Cosine Quantogram Analysis (CQA) graphs and Frequency Distribution Analysis (FDA) of different artefacts

Dr Hermann used Cosine Quantogram Analysis (CQA) to measure each gold piece, which searches for common multiples – or quanta – in their weights.

The more items that share a quantum, the greater chance this reflects an actual unit being measured.

In this research over 800 gold objects were analysed, including torcs, rings, and antiquities found by the public and reported to the British Museum’s Portable Antiquities Scheme.

This study did not find any signs of mass-regulation in the objects. 

Researchers from Leiden University assessed possible money from the Early Bronze Age of Central Europe, comparing the objects based on their perceived – if not precise – similarity.

More than 5,000 objects from 100 hoards were studied, including bronze in shapes described as rings, ribs, and axe blades.  

The team compared the objects’ weights using a principle known as the Weber fraction, which suggests that, if objects are similar enough in mass, a human weighing them by hand can’t tell the difference.

They found that even though the objects’ weights varied, around 70 per cent of the rings were similar enough to have been indistinguishable by hand – averaging about 195 grams, as were subsets of the ribs and axe blades.

The researchers suggest that the consistent similarity in shape and weight, along with the fact that these objects often occurred in hoards, are signs of their use as an early form of standardised currency.

The objects studied were made of bronze in shapes described as rings (pictured), ribs, and axe blades  

Their findings suggest that people used bronze objects such as rings, ribs (pictured) and even axe blades as an early form of cash 5,000 years ago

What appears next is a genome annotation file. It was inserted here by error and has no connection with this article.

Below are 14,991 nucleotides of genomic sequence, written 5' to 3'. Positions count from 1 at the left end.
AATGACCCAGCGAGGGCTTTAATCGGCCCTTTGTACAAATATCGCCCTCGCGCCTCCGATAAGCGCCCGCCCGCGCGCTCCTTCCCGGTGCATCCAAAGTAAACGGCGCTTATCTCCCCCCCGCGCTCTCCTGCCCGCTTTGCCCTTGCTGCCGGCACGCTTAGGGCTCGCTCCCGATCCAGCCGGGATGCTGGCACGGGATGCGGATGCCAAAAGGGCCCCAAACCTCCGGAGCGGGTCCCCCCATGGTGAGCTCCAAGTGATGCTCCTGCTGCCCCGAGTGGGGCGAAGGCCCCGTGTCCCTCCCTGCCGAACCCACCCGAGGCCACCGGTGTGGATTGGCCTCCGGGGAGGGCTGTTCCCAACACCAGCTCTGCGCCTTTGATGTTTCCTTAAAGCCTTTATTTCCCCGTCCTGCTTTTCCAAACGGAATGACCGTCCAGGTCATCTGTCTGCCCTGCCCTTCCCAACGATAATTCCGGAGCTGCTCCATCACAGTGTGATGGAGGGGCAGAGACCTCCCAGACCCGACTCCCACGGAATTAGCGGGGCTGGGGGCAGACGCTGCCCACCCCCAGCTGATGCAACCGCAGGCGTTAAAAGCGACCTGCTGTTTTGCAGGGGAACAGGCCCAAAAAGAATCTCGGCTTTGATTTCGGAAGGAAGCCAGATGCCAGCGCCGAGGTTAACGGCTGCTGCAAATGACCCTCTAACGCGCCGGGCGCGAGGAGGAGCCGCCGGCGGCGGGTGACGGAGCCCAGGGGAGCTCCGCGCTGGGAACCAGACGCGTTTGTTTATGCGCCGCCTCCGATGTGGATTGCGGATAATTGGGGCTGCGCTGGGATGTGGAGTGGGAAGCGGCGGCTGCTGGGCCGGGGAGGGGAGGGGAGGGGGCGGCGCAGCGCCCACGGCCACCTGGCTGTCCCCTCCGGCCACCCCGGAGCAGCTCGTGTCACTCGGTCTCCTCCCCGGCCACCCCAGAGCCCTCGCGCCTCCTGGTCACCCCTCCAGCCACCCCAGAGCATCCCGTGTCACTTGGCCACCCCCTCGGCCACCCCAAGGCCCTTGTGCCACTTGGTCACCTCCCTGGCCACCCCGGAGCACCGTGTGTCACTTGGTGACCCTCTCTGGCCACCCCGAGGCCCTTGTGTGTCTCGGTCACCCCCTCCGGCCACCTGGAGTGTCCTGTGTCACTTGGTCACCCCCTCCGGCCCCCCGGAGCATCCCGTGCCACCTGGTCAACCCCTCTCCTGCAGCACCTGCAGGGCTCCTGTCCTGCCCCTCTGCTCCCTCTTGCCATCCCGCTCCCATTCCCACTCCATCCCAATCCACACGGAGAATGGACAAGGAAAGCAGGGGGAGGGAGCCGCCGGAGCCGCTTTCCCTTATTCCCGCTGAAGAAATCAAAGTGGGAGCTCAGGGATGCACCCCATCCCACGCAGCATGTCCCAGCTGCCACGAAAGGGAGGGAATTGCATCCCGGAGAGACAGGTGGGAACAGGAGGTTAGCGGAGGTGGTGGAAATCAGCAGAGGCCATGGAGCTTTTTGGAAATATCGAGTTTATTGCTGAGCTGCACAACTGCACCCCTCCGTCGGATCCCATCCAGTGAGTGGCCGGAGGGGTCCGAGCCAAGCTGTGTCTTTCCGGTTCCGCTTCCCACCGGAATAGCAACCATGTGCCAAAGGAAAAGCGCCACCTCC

The research team examined more than 5,000 such objects from more than 100 ancient hoards in Central Europe 


 The Bronze Age in Britain began around 2,500 BC and lasted for nearly 1,500 years.

It was a time when sophisticated bronze tools, pots and weapons were brought over from continental Europe.

Skulls uncovered from this period are vastly different from Stone Age skulls, which suggests this period of migration brought new ideas and new blood from overseas.

Bronze is made from 10 per cent tin and 90 per cent copper, both of which were in abundance at the time.

Crete appears to be a centre of expansion for the bronze trade in Europe and weapons first came over from the Mycenaeans in southern Russia.

It is widely believed bronze first came to Britain with the Beaker people who lived about 4,500 years ago in the temperate zones of Europe.

They received their name from their distinctive bell-shaped beakers, decorated in horizontal zones by finely toothed stamps.

The decorated pots are almost ubiquitous across Europe, and could have been used as drinking vessels or ceremonious urns.

Believed to be originally from Spain, the Beaker folk soon spread into central and western Europe in their search for metals.

Textile production was also under way at the time and people wore wrap-around skirts, tunics and cloaks. Men were generally clean-shaven and had long hair.

The dead were cremated or buried in small cemeteries near settlements.

This period was followed by the Iron Age which started around 650 BC and finished around 43 AD.